People's capacities to categorize, interpret, and go "beyond the information given" readily lead to the stereotyping and dehumanization that escalate and entrench group conflict. This paper focuses on opposing partisans' tendency to exaggerate their opponent's extremism and the magnitude of their conflict. It is possited that opposing partisans follow a straightforward inferential path--here called "naive realism"--To conclusions about their opponent's attitudes and preferences. In testing this naive realism hypothesis, the attitudes of opposing partisans to the conflicts over abortion, racial violence, criminal justice, government budget cuts, and the Western Canon are surveyed. The paper first presents research documenting bias, then considers how imagined extremism intensifies social conflicts, and then concludes by discussing how partisans with power, compared to those without, judge their conflicts in more biased ways but themselves are judged more accurately.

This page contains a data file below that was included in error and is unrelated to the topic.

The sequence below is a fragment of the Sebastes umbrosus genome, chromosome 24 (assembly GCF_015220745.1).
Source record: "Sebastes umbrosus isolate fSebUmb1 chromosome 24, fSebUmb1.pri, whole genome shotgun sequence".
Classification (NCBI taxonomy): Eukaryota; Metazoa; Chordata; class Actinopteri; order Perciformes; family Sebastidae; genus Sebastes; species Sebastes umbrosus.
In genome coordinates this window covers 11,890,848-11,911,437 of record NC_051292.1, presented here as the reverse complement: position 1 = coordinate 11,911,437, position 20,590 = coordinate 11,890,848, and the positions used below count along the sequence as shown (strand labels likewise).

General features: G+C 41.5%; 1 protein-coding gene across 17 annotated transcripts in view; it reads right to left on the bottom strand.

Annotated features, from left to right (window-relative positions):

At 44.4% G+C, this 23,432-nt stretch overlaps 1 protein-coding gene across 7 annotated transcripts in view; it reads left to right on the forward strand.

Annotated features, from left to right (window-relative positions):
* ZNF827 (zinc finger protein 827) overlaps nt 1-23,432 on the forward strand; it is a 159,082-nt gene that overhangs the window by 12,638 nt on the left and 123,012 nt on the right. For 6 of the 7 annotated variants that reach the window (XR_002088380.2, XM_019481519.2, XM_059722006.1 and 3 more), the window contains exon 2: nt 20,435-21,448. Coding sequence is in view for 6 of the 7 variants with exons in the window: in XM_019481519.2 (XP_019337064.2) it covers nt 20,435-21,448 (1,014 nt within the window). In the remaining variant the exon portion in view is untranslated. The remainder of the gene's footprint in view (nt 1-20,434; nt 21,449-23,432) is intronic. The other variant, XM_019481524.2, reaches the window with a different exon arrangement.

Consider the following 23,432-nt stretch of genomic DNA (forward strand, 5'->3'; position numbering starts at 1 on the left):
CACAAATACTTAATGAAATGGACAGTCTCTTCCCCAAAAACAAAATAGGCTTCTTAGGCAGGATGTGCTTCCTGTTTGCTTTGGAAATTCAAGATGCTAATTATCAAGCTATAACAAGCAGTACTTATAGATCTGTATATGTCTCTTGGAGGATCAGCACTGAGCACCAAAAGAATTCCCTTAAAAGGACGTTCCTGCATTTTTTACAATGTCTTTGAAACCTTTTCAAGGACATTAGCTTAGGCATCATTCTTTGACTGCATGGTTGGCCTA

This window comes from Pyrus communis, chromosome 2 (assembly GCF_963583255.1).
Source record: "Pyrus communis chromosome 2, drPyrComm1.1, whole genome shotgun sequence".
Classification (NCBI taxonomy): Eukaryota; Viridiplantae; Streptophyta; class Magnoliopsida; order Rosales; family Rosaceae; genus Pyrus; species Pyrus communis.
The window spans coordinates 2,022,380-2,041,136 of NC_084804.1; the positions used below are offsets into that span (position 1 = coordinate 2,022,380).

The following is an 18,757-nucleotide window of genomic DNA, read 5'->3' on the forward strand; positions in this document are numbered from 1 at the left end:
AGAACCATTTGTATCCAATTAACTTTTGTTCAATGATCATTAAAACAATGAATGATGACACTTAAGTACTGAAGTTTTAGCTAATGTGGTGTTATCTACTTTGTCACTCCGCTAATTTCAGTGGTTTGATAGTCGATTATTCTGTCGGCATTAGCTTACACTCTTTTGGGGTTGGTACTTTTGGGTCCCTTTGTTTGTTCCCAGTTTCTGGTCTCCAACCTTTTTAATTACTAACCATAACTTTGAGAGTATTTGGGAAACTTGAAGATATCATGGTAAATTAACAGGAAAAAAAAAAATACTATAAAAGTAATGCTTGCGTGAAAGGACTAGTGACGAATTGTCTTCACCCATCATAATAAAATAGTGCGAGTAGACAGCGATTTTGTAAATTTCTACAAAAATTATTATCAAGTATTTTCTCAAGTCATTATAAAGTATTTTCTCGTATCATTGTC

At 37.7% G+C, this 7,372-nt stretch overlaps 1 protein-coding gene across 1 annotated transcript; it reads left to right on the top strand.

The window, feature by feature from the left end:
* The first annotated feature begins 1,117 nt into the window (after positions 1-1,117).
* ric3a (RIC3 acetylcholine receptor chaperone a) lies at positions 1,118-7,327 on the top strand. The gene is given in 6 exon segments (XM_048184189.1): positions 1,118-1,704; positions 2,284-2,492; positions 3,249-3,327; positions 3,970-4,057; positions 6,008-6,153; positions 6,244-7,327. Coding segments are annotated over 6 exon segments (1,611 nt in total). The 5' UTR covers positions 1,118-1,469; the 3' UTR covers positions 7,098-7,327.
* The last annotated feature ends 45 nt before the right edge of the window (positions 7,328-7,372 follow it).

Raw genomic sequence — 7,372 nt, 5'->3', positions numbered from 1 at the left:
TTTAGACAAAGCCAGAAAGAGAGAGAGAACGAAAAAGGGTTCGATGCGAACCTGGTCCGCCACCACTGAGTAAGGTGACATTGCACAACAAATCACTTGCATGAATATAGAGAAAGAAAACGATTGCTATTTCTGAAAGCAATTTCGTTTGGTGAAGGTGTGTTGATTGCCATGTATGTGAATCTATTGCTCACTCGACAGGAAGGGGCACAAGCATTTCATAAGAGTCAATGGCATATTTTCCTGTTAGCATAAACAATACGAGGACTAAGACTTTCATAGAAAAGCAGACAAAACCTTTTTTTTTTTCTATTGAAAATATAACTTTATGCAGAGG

Extremism, Power, and the Imagined Basis of Social Conflict
Publication Year: 1995
Publisher: Division of Research, Harvard Business School
Sources ID: 22902
Zotero Collections: Contexts of Contemplation Project